• phage display;
  • porous silicon;
  • functionalization;
  • peptides;
  • biosensing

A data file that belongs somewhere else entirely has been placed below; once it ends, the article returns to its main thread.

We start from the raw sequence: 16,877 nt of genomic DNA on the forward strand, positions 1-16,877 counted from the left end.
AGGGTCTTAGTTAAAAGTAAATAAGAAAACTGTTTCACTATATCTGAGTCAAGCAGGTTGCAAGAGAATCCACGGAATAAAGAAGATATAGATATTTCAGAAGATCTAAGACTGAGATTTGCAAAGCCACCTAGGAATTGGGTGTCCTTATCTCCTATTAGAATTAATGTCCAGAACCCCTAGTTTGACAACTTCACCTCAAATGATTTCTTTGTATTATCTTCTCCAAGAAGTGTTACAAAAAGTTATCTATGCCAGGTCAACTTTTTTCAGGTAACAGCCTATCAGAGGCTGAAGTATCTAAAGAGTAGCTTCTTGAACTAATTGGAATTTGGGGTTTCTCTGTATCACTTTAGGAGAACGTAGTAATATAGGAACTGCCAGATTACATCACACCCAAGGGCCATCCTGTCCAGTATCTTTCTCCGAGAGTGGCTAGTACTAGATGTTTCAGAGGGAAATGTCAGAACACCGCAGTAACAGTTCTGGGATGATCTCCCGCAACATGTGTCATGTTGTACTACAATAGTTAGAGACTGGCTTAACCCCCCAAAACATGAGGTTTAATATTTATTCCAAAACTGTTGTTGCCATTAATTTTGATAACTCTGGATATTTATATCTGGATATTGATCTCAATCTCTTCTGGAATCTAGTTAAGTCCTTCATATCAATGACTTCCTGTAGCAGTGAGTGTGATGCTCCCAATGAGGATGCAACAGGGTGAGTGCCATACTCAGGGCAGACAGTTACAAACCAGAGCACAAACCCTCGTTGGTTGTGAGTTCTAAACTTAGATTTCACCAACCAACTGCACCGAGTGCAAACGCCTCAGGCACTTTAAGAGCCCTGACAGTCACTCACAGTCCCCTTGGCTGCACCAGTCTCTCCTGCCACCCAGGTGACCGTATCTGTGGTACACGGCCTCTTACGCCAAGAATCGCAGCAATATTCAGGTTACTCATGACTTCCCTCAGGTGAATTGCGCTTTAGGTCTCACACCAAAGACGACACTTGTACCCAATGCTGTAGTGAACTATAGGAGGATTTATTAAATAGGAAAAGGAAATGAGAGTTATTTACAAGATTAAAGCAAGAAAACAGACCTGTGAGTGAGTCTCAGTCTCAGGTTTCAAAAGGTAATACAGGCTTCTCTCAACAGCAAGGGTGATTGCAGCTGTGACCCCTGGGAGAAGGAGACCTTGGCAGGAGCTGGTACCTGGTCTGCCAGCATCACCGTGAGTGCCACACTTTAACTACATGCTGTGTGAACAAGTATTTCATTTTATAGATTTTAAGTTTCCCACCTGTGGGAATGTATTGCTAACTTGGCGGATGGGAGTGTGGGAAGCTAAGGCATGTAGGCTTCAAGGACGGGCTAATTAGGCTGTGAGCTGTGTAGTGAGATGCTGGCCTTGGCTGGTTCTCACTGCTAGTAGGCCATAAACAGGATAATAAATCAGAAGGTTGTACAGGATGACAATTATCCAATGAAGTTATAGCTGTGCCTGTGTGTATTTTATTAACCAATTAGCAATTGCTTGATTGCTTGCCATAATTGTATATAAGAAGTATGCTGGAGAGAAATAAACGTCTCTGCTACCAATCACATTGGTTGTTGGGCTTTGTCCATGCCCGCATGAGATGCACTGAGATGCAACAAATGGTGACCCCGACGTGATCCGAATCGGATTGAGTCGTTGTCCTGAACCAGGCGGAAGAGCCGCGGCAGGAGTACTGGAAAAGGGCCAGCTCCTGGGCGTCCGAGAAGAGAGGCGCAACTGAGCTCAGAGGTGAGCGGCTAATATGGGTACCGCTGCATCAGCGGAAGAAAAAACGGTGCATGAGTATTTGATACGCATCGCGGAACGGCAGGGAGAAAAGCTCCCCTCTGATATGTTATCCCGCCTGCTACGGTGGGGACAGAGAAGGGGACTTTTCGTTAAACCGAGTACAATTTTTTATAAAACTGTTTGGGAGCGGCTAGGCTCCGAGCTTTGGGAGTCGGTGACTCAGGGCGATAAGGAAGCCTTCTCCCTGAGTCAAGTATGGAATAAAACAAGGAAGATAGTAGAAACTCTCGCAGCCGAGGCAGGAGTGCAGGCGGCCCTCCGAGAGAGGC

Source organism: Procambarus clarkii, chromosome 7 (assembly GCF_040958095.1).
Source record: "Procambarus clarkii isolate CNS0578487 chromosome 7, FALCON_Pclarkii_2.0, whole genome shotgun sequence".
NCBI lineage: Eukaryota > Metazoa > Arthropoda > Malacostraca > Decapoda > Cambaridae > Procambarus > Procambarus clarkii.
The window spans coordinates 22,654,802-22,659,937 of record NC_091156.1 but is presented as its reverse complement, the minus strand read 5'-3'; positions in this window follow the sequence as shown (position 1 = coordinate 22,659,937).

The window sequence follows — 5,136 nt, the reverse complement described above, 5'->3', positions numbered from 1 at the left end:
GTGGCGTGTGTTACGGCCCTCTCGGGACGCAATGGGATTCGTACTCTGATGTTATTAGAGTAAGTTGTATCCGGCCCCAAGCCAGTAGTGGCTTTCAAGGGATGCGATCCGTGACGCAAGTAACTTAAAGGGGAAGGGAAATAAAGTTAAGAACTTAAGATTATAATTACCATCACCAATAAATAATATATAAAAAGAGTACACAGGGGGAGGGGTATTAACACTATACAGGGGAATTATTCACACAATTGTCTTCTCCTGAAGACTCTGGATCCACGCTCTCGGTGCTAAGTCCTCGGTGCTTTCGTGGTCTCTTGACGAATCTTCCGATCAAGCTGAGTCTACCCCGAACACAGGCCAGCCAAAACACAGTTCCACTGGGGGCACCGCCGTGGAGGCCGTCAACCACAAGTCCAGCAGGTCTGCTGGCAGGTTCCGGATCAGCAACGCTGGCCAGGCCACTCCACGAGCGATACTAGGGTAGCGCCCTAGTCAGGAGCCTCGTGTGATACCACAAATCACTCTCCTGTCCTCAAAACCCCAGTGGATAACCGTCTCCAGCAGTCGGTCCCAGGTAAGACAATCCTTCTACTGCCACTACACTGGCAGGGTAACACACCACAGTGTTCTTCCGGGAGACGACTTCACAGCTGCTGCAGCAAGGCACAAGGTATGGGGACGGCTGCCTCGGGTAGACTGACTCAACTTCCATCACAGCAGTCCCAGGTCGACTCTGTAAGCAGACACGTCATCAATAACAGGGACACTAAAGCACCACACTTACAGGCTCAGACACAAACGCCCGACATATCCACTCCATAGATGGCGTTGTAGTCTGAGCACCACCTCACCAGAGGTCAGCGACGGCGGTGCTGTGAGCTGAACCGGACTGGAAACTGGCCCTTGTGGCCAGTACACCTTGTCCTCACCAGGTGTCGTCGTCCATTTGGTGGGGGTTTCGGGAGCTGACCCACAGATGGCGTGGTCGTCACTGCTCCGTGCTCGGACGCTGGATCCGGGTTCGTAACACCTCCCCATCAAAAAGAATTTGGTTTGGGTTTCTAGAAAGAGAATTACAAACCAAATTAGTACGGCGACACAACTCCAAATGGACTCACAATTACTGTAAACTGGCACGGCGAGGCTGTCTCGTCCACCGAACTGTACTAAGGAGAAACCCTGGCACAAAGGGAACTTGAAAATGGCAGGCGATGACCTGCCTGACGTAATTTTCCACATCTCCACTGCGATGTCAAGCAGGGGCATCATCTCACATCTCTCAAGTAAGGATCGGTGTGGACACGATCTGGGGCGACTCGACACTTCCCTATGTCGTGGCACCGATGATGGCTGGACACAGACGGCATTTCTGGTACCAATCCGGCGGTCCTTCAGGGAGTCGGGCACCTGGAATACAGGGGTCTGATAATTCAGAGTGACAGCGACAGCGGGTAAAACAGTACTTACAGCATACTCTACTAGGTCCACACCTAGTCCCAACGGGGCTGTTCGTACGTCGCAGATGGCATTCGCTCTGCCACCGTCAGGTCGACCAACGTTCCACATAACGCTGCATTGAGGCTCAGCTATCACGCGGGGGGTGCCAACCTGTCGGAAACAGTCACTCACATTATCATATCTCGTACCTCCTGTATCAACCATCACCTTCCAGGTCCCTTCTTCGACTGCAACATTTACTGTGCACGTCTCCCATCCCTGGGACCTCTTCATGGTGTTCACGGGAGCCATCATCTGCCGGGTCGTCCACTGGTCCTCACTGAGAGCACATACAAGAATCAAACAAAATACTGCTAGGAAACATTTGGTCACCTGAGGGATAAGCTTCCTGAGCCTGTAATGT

Addressing the surface chemistry of silicon is of fundamental scientific and technical significance due to the wide use of this material in electronics and optics. A novel method of functionalizing silicon (Si) via short peptides with binding specificity for Si is presented. The peptide presenting the highest affinity for Si is identified via phage display technology, and the 12-mer LLADTTHHRPWT and SPGLSLVSHMQT peptides were found to be specific for the n+-Si and p+-Si surfaces, respectively. In our sensing application, the obtained peptides are used as functionalizing linkers to allow porous silicon microcavities to bind biotin and then capture streptavidin. Molecular detection is monitored via reflectometric interference spectra as shifts in the resonance peaks of the cavity structure. An improved streptavidin sensing (21 times lower detection limit) with peptide-functionalized porous silicon microcavities is demonstrated, compared to sensing performed with devices functionalized with the commonly used silanization method, suggesting that the modification of Si via Si-specific peptides provides better interface layers for molecular detection. High-resolution atomic force microscopy images corroborate this result and reveal the formation of ordered nanometer-sized molecular layers when peptide-route functionalization is performed.